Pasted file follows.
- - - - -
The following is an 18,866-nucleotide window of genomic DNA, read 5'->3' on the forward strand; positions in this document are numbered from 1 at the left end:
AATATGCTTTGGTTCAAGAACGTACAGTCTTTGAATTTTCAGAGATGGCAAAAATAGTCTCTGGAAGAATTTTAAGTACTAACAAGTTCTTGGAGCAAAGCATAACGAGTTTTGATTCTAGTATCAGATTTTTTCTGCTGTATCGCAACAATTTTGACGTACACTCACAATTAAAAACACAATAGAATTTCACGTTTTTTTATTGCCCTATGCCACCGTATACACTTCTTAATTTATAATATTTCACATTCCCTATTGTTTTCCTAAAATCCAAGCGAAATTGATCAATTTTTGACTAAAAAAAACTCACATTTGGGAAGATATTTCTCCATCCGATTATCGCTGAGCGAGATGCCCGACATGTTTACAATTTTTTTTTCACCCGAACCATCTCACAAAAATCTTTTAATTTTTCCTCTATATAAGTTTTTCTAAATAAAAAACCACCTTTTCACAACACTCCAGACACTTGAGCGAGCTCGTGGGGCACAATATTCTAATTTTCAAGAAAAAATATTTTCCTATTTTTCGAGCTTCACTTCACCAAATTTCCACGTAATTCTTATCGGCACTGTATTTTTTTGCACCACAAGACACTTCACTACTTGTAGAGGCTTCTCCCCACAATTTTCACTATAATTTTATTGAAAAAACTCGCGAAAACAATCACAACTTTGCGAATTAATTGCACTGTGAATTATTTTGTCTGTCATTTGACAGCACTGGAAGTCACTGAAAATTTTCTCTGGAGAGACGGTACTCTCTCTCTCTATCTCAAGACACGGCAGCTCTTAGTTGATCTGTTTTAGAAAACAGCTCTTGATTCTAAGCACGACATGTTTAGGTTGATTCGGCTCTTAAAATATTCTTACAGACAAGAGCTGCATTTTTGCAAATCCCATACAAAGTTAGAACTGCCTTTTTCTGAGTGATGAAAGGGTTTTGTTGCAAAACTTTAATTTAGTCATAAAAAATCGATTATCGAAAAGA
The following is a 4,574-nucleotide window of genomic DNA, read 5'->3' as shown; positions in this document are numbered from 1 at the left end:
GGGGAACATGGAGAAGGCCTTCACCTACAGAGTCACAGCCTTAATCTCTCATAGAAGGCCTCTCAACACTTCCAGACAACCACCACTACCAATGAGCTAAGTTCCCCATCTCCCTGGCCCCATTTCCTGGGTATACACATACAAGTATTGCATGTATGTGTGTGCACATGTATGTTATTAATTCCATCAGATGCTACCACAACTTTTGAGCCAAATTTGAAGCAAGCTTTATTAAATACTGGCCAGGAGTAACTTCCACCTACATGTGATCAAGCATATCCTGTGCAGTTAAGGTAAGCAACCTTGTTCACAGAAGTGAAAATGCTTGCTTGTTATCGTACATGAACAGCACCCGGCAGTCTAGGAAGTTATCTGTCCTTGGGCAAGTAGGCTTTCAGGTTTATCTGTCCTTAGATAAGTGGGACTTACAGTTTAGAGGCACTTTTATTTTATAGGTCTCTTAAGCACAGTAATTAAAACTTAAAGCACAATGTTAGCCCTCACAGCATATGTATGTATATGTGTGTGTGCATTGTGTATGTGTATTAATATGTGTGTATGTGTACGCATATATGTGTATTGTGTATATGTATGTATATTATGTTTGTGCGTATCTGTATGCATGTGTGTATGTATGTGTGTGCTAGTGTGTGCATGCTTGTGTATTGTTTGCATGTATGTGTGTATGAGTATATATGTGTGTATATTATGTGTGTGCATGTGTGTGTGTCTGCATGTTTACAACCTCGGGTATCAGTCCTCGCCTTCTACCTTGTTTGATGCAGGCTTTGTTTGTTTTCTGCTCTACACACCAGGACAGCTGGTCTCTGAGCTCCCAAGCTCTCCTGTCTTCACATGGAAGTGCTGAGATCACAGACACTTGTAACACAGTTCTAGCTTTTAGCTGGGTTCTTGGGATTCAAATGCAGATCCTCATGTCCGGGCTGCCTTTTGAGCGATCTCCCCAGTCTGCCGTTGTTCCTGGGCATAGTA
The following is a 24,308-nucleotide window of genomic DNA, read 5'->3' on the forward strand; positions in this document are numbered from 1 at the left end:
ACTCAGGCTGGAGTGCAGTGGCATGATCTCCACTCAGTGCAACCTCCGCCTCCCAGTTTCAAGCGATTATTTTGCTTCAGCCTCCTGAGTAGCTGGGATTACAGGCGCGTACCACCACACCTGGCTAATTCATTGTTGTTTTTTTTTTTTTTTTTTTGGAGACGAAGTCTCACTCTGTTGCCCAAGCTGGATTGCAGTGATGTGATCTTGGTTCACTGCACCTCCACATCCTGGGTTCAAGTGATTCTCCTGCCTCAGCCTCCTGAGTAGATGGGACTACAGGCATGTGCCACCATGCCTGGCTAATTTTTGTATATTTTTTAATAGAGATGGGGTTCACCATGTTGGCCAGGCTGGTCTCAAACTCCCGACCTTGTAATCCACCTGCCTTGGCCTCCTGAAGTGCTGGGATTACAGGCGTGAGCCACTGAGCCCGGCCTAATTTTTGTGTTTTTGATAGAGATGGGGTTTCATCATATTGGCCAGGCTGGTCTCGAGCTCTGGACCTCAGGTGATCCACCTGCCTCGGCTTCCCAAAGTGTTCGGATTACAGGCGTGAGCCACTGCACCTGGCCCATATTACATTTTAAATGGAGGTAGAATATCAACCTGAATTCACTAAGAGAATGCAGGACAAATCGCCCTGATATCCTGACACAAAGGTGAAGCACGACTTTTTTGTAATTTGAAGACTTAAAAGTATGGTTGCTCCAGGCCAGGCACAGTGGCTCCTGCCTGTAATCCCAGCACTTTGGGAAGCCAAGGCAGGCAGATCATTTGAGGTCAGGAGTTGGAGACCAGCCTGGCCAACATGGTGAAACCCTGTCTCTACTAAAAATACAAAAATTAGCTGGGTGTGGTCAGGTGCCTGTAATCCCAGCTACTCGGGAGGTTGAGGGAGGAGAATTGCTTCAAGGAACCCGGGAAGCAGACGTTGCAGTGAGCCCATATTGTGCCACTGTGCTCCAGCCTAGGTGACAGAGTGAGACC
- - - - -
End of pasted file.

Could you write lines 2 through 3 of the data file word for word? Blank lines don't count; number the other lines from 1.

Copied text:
AATATGCTTTGGTTCAAGAACGTACAGTCTTTGAATTTTCAGAGATGGCAAAAATAGTCTCTGGAAGAATTTTAAGTACTAACAAGTTCTTGGAGCAAAGCATAACGAGTTTTGATTCTAGTATCAGATTTTTTCTGCTGTATCGCAACAATTTTGACGTACACTCACAATTAAAAACACAATAGAATTTCACGTTTTTTTATTGCCCTATGCCACCGTATACACTTCTTAATTTATAATATTTCACATTCCCTATTGTTTTCCTAAAATCCAAGCGAAATTGATCAATTTTTGACTAAAAAAAACTCACATTTGGGAAGATATTTCTCCATCCGATTATCGCTGAGCGAGATGCCCGACATGTTTACAATTTTTTTTTCACCCGAACCATCTCACAAAAATCTTTTAATTTTTCCTCTATATAAGTTTTTCTAAATAAAAAACCACCTTTTCACAACACTCCAGACACTTGAGCGAGCTCGTGGGGCACAATATTCTAATTTTCAAGAAAAAATATTTTCCTATTTTTCGAGCTTCACTTCACCAAATTTCCACGTAATTCTTATCGGCACTGTATTTTTTTGCACCACAAGACACTTCACTACTTGTAGAGGCTTCTCCCCACAATTTTCACTATAATTTTATTGAAAAAACTCGCGAAAACAATCACAACTTTGCGAATTAATTGCACTGTGAATTATTTTGTCTGTCATTTGACAGCACTGGAAGTCACTGAAAATTTTCTCTGGAGAGACGGTACTCTCTCTCTCTATCTCAAGACACGGCAGCTCTTAGTTGATCTGTTTTAGAAAACAGCTCTTGATTCTAAGCACGACATGTTTAGGTTGATTCGGCTCTTAAAATATTCTTACAGACAAGAGCTGCATTTTTGCAAATCCCATACAAAGTTAGAACTGCCTTTTTCTGAGTGATGAAAGGGTTTTGTTGCAAAACTTTAATTTAGTCATAAAAAATCGATTATCGAAAAGA
The following is a 4,574-nucleotide window of genomic DNA, read 5'->3' as shown; positions in this document are numbered from 1 at the left end: